You definitely don’t have to get out of Merida, as the city has something going on every single night of the week, usually around Plaza Grande. This is truly a city where you need to be boring in order to be bored. Check out this list of FREE cultural events in Merida, at least one for each night of the week.
Merida is the PERFECT homebase for exploring nearby towns and sites like Ixamal, Campeche, Progreso (a beach town just 30 minutes away), cenotes, and ruins/archaeological sites.
One note: we ended up in some sketchy places looking for cenotes (we did eventually find one, though!). If you’re a woman traveling alone (or even a small group), I’d recommend exercising caution with your personal safety especially during low season, when there are fewer visitors to the further-out cenotes.
7. Colorful streets and doors
Merida is killin’ it in terms of Instagrammable doors and streets. This place is so incredibly colorful and picturesque!
8. Great prices
If your version of Mexico is typically Cancun, you’re in for a treat. Merida is much less of a tourist town, and because of that, has less tourist pricing. Everything from souvenirs to restaurants to car rental is way cheaper in Merida compared to more famous tourist hotspots.
I don’t know if this was just because we were visiting in a lower season, but pretty much every place we went had some kind of 2 for 1 special.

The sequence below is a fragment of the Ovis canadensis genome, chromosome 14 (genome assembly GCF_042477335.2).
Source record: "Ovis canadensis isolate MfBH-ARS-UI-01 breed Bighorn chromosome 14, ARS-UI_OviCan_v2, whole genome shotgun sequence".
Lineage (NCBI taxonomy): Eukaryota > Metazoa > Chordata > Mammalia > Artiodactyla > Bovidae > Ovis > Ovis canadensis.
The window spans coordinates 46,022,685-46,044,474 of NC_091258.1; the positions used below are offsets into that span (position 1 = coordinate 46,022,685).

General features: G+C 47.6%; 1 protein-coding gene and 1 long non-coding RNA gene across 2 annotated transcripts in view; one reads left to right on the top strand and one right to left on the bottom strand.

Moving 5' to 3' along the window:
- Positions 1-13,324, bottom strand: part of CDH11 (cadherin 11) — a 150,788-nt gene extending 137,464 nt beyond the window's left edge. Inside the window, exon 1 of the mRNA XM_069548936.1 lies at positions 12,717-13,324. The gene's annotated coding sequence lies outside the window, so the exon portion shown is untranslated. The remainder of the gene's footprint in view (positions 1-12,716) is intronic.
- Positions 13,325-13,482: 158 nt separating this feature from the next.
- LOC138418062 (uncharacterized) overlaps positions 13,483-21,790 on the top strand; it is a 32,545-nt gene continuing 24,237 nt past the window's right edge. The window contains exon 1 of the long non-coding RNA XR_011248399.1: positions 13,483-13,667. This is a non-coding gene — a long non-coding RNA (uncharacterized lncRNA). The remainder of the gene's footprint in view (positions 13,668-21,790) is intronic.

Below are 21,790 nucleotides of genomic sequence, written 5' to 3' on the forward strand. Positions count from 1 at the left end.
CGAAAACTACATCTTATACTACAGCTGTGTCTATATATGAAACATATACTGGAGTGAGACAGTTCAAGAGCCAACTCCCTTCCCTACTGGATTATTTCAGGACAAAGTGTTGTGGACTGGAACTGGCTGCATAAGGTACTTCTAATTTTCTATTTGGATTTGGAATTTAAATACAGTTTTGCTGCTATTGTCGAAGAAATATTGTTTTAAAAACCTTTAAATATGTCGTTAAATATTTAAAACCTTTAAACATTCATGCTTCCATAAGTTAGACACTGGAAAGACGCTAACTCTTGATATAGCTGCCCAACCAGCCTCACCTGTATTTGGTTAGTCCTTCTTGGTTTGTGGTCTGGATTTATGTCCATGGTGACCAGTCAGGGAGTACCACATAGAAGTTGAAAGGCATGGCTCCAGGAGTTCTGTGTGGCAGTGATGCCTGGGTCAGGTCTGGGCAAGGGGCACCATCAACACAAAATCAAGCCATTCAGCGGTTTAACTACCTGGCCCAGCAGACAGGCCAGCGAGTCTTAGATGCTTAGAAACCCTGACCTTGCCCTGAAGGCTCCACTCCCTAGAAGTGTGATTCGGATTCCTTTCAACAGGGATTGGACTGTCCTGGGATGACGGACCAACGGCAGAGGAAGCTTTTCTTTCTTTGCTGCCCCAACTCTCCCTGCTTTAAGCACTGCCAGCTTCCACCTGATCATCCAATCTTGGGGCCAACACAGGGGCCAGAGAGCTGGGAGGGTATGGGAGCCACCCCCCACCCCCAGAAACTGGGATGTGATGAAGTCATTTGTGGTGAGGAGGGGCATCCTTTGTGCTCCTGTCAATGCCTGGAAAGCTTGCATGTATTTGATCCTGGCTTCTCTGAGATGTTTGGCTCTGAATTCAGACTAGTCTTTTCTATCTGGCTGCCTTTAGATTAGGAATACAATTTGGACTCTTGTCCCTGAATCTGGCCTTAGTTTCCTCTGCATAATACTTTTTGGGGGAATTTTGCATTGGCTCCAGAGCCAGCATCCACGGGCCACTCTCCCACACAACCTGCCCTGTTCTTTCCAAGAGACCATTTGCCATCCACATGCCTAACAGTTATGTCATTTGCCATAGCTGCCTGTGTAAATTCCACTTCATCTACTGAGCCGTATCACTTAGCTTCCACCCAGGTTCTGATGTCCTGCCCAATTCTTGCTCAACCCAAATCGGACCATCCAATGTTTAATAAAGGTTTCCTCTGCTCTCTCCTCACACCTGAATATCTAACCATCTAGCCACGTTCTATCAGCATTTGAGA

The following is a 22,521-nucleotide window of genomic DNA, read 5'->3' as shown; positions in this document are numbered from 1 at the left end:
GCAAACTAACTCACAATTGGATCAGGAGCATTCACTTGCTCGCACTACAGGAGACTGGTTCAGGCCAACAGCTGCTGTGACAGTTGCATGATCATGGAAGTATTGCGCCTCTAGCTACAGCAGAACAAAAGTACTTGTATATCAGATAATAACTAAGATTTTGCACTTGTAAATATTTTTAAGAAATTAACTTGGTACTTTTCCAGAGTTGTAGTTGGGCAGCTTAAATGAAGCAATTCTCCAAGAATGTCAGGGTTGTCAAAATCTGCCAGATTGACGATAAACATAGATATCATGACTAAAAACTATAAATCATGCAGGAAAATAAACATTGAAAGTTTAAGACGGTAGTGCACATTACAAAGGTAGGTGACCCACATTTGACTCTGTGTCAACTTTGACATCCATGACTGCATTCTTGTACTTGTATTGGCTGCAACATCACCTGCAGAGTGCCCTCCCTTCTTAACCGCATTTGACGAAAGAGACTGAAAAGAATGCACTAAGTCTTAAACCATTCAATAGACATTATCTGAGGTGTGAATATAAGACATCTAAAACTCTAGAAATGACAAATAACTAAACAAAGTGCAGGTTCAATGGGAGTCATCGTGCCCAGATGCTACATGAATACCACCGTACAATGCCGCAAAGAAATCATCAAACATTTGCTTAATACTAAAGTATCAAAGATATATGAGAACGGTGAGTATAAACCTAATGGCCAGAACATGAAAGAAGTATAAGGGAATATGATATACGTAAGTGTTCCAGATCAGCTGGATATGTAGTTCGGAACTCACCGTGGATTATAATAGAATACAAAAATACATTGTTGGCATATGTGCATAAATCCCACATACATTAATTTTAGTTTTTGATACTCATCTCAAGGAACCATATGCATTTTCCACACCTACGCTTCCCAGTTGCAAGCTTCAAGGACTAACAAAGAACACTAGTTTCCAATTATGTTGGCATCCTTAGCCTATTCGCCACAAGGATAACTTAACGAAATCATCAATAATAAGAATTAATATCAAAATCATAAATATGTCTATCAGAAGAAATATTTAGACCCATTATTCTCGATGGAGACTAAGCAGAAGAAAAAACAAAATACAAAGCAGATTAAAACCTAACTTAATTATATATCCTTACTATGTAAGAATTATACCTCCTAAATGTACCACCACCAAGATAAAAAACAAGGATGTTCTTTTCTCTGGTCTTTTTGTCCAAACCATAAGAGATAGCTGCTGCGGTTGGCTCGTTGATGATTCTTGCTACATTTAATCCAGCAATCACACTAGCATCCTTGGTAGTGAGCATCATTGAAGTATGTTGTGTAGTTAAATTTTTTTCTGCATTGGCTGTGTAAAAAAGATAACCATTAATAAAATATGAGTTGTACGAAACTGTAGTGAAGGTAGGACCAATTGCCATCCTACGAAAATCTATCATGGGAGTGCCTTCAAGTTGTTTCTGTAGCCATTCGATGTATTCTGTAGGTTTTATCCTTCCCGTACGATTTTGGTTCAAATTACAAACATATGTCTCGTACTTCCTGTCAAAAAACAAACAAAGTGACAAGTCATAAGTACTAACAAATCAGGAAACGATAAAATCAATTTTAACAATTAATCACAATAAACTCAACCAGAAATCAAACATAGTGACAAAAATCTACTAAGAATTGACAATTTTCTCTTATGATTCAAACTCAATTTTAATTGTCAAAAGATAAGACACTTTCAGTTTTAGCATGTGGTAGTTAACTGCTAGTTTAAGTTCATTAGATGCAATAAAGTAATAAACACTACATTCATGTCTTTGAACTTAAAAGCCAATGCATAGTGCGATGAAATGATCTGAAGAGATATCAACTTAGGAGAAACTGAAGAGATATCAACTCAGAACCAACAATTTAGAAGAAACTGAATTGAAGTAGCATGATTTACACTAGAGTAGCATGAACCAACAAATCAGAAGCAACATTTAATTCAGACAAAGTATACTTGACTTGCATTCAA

I don’t normally consider consumerism to be a pastime, but Merida does have some great markets and shops, at VERY affordable prices. Try to buy direct from the artisans when possible.
I’m not big on souvenirs and try to ascribe to a minimalist lifestyle (my succulent collection is another story…) but I picked up an absolutely gorgeous and very strong Mayan hammock along with a hand-woven hat. I love both, still.
10. The memories
Yeah, this one is super subjective and personal, but I had an absolute blast in Merida with 3 great women: a beloved friend, an incredible cousin, and an awesome new friend.
It had been a loooooong time since I got to spend quality time with my cousin (really, since my mom died nearly 15 years ago). It was absolutely priceless to spend time with her on this trip. And just a hella good time in general.
I hope if you go to Merida, you leave with as many amazing memories as I did. <3 This was a trip that was truly good for the soul.
Pin it for Later: 10 Things I LOVED About Merida, Mexico